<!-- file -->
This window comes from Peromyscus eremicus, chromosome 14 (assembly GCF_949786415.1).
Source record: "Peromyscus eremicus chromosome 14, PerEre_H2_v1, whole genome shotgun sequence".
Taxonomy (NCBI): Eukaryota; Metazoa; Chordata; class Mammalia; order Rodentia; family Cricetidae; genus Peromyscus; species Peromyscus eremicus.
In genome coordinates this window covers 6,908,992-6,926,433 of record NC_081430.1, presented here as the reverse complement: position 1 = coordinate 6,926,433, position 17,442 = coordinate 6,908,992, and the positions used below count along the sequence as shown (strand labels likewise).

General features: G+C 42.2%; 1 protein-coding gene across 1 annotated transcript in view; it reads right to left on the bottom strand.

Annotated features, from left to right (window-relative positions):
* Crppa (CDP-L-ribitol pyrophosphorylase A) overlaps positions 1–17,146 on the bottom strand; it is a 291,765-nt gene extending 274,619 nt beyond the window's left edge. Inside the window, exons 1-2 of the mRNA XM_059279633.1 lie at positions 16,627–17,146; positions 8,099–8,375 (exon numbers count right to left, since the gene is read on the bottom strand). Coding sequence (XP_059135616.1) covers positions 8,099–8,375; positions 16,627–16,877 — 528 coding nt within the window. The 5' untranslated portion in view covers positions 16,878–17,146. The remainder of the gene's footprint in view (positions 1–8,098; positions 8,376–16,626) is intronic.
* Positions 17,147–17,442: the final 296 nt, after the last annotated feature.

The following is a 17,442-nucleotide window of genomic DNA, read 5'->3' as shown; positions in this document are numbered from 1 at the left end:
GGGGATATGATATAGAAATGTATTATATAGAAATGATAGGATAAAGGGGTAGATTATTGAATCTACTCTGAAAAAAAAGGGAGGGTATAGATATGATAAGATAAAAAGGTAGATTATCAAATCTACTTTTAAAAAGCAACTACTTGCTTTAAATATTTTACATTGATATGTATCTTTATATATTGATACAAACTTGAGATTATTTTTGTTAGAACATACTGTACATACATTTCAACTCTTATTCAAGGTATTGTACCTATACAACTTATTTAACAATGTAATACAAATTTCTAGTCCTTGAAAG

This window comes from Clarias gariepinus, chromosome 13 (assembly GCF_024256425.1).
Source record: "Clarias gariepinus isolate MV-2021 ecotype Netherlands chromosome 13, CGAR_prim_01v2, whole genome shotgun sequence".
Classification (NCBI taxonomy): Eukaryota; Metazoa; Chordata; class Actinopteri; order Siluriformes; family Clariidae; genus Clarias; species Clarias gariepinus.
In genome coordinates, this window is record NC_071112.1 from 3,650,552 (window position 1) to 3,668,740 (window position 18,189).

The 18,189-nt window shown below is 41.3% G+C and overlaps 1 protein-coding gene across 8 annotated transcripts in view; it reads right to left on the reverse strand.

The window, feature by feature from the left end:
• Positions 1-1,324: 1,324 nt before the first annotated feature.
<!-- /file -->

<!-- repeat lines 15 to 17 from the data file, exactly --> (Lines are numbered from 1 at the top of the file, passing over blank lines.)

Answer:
The 18,189-nt window shown below is 41.3% G+C and overlaps 1 protein-coding gene across 8 annotated transcripts in view; it reads right to left on the reverse strand.

The window, feature by feature from the left end:
• Positions 1-1,324: 1,324 nt before the first annotated feature.